The broken links bible - article 1 of 3

404 page hell - Why's that link broken?

A cool 404 page from Limpfish
A cool 404 page from Limpfish

Want to learn how to stop your visitors seeing a 404 page? Read on...

If there's an eternal truth online it's probably that not only will broken links happen, but they'll happen at the worst possible moment. Perhaps it's Murphys law; you just need one - more - click to reach the information that'll change your life, then... bam. A 404 page hits you square between the eyes.

As a web surfer this is an annoying problem. As web developers and site owners this is a serious logistical issue. How on earth do we find and fix all of these errors to prevent visitors landing in 404 page hell?!

In this three part series we're delving into the world of broken links. By the time you're finished you'll know all there is to know about what a broken link is, what causes them, how to find them and how to fix them.

We'll start with an explanation of the different types of broken links & how they happen. Yes - it's not just the dreaded 404 page you need to worry about.

Anatomy of links & urls

A link in the html of your site is a pretty simple thing. Even if you're using a CMS like Wordpress or Drupal your links end up looking like the one below if you click View > Source in your browser.

The are two important parts - the text (Click Me! in the example above) and the url. For the purposes of this article we'll only be talking about the url. The url is pretty much divided into two:

These two elements can cause broken links that reveal themselves in different ways.


The domain

If there's a problem with the domain the browser may hang or say the site is unavailable when the link is clicked. Essentially, the whole website isn't responding to requests. This can happen for several reasons:

1) The domain in the link was typed wrongly.
2) The site is genuinely down.
3) You aren't currently online (having issues with your internet connection?). A wrong domain or down site will never cause a 404 page error, but they're just as serious.


The path

We're in 404 page territory. If there's a problem with the path a page will usually load when the link is clicked but most likely it will be a 404 page.

404 (or occasionally 410) is a shorthand web servers use for saying that the page you're trying to access doesn't exist. Maybe it did once and it's now gone or maybe the path was mistyped when the link was created. The server returns a 404 error to the browser and all the visitor sees is a 404 page.

We'll go more into how to fix broken links in part 3 - but stick with us, there's interesting stuff first.


Internal vs external broken links

This terminology isn't strictly necessary but broken links to tend to fall into these categories.


Internal

Internal links are links from your own pages to other pages in your site. Generally when an internal link breaks the issue will be with the path and you'll get a 404 page. These can have a couple of causes:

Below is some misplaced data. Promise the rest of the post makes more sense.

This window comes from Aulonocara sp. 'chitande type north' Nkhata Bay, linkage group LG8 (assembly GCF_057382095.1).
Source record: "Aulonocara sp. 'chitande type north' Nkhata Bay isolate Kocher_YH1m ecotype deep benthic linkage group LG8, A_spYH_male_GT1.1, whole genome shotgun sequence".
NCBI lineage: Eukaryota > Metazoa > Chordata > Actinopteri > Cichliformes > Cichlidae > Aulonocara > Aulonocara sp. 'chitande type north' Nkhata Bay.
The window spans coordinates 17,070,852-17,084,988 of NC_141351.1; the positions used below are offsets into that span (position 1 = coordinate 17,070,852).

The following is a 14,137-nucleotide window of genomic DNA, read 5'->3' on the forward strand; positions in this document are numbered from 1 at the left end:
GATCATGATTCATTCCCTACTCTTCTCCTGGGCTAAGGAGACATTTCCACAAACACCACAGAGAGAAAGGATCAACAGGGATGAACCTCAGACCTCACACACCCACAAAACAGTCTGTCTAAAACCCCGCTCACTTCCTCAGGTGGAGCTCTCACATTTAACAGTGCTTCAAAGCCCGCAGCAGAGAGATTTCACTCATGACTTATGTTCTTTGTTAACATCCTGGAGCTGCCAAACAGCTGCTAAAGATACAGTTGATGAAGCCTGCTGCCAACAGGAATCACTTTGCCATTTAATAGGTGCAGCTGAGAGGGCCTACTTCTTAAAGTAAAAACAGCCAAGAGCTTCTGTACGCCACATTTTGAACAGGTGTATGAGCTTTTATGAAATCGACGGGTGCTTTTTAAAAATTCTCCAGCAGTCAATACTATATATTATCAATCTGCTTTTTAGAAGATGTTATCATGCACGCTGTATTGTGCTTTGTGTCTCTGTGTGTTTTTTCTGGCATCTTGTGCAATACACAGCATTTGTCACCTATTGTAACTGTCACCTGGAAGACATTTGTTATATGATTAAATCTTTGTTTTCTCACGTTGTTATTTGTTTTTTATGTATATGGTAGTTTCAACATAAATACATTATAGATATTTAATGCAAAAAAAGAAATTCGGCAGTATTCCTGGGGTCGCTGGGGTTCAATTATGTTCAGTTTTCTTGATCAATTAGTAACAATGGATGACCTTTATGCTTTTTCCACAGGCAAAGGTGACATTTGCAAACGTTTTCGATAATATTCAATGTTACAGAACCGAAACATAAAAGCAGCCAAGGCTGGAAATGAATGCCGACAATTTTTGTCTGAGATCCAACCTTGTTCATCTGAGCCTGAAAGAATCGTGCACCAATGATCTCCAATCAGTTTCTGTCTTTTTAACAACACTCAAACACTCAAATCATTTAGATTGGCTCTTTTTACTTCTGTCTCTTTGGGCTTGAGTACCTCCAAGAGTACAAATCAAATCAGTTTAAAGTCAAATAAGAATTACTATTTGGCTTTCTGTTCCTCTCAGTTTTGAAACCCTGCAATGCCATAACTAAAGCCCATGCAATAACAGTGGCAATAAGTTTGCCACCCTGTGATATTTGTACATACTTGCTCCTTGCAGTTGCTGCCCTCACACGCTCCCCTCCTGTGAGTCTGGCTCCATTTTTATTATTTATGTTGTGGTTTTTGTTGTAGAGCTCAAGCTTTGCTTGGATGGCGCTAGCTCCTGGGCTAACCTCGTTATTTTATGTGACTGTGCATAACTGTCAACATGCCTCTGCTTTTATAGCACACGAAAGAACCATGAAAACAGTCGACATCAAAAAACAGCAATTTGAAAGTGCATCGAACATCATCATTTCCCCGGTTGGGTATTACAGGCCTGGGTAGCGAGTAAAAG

1) You typed the path wrong in the link
2) You deleted or renamed the page the link points to


External

External links are links from your site to someone else's site. External links can break for just about any reason. Perhaps the other site is down, perhaps they removed some content. Anyone who clicks a broken external link could end up on a 404 page, or their browser could just hang if the site is down.


The esoteric stuff

There are a few more reasons links can break but they're rare. Just in case you run into one, here's some notes:

500

These are like 404 page errors in that the request made it to the server but their meaning is a lot more vague. Any error from 500 to 599 means something unexpected went wrong on the site. Think of this like a computer crashing. The site owner didn't plan on it happening, but it did anyway. When the link is clicked, the visitor will usually see something like a 404 page, just with different text.

Missing bookmarks / anchors

Unless you're using software like our product DeepTrawl with anchor checking specifically turned on you may not notice these errors even exist. If you make a link whose url has something like #myBookmark at the end the browser will try to find an element on the linked page called myBookmark and scroll the user to it.

If there's no element with that name the browser will simply default to scrolling the user to the top of the page as normal. So these can be a little disruptive, but depending on the link they may go unnoticed. They aren't in the same league as the 404 page or down site in terms of severity.

Next page: How to find broken links in your site

Check out our software

We have two products which can help you with issues like users hitting a 404 page in your site.


DeepTrawl

DeepTrawl is a desktop app for Windows & Mac which checks every page of your site for issues like broken links, spelling mistakes, invalid html & css.
Tell me more!

CloudTrawl

CloudTrawl is a hosted webapp (nothing to download) which regularly checks your entire site for broken links automatically. It also monitors your uptime and sends you text alerts when there's a problem. Because it's in the cloud results are super-easy to share with others.
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